Spinal cord injury (SCI) is a devastating neurological disorder, but few drugs have proven to be effective for its treatment. Neuroinflammation exaggerates the secondary injury subsequent to trauma. Emerging evidence suggests that melatonin may help protect neural tissue against secondary injury after SCI, but the underlying mechanisms remain elusive. Microglial/macrophages polarization plays an important role in regulating immune responses. To examine whether melatonin exerts neuroprotective effects after acute SCI by regulating microglial/macrophages polarization in the spinal cord, we administered intraperitoneal injections of melatonin (50 mg/kg) in female rats immediately after SCI and then daily for seven consecutive days (n = 6). Compared with the vehicle-treated group (n = 6), the melatonin-treated group exhibited a greater Basso, Beattie, and Bresnahan locomotor rating score, smaller spinal cavity, and less cleaved caspase 3 immunofluorescence staining in the injured spinal segments. Real-time PCR data revealed decreases in the expression levels of M1 microglia phenotypic markers and increases in M2 markers in the spinal cord of melatonin-treated SCI rats, as compared to levels in the vehicle-treated group. Melatonin increased the number of CD206 + and Arg1 + cells, decreased the number of CD16 + and iNOS + cells and reduced the levels of pro-inflammatory cytokines (TNF-α, IL-6, and IL-1β) in the spinal cord tissue of female SCI rats. Current findings suggest that melatonin may inhibit pro-inflammatory responses and promote M2 polarization of microglial/macrophages in the spinal cord in the early stage of SCI, facilitating functional recovery. Accordingly, melatonin may represent a promising therapeutic candidate for acute SCI.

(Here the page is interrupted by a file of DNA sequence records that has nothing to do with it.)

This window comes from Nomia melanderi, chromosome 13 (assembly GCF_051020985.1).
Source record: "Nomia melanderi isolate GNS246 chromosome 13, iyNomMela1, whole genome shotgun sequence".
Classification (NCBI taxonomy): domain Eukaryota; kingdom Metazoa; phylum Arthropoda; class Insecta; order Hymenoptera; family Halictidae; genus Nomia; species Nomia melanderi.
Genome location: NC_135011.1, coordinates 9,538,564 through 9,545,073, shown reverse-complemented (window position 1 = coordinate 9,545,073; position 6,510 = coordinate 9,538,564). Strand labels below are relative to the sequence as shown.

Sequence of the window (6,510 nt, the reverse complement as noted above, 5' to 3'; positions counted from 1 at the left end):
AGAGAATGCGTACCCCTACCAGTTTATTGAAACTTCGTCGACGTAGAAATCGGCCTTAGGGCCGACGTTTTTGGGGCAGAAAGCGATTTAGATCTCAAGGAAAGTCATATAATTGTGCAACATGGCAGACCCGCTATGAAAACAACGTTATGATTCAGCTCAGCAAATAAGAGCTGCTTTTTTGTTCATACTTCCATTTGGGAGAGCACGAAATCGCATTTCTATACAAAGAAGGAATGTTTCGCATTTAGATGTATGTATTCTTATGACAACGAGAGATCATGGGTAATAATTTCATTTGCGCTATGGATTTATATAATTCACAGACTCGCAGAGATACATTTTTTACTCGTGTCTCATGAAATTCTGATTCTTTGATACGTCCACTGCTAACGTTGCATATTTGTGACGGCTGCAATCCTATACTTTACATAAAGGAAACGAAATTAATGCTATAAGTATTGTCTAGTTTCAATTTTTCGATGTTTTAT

- spinal cord injury
ASJC Scopus subject areas
- Cellular and Molecular Neuroscience